The last task above is where confusion can arise between provisioning and configuration management. Provisioning software only touches a small portion of the total device configuration to enable the activation of the desired service. Configuration management software, on the other hand, ensures that the entire configuration of each device is maintained properly. When used together, the provisioning system will “tell” the configuration management system to make a small change. The configuration management system will perform the appropriate changes to the total configuration of each affected device, ensuring that it is carried out in a manner that will not disrupt other services and consistently enforcing the change over time.
Configuration management software provides ISPs with centralized, vendor-independent control over all device configurations. This is accomplished through automated policy-based configuration management, in which predefined policies are enforced consistently across all devices, and periodic configuration verification, in which the system checks to make sure that proper configurations are maintained across all devices over time. Configuration management software also administers security for each device, provides mechanisms to track when changes are made and who made them, and archives device configurations to enable quick recovery of service if a device fails and a new one needs to be installed and reconfigured.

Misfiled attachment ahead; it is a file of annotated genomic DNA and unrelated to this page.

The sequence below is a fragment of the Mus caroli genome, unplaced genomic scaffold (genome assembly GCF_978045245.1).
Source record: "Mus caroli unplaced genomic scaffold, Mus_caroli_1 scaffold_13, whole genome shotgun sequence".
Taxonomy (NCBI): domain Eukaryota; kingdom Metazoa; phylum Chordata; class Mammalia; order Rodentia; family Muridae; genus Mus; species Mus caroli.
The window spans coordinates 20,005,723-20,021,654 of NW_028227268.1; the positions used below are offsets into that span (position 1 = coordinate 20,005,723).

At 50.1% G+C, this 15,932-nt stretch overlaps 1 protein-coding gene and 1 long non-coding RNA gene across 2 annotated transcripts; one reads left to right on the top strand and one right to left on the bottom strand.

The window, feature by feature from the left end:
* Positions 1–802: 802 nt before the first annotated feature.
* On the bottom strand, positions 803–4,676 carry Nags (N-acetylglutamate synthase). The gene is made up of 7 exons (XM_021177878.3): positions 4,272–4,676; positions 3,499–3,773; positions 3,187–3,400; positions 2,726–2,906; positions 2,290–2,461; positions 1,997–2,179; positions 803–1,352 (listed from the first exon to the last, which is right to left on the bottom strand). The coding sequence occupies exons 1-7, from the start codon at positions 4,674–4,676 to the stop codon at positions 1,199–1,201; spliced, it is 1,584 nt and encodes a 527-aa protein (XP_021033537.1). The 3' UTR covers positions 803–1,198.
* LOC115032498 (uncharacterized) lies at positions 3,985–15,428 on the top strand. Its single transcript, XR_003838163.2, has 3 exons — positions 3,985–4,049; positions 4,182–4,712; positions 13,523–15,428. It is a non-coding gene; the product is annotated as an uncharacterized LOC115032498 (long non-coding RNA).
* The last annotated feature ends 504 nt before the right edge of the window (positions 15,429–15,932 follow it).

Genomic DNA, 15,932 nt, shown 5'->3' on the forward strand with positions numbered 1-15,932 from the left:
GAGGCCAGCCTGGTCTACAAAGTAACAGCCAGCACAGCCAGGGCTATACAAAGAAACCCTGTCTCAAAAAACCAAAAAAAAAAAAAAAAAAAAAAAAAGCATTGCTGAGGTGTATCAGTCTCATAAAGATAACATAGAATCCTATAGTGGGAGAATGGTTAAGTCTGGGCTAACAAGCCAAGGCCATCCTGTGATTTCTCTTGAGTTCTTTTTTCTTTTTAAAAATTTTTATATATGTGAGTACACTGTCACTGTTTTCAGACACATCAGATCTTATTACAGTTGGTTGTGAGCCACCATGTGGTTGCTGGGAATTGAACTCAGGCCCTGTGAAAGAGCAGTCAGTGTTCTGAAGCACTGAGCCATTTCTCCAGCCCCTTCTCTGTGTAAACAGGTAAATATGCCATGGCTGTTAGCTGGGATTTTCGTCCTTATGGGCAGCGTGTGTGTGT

Why Configuration Management?
Having discussed the status quo in ISP operations, the need for configuration management software and how configuration management differs from provisioning, let’s move on to examine a possible model for managing and controlling device configurations as the Internet moves toward the next level of sophistication.
One could draw an analogy between how software engineers use source code control software to manage the development of large software programs, and how ISPs can use configuration management software to manage the various equipment configurations that turn the growing global inventory of IP routers, switches, Web servers, DNS hosts, etc., into the operating Internet.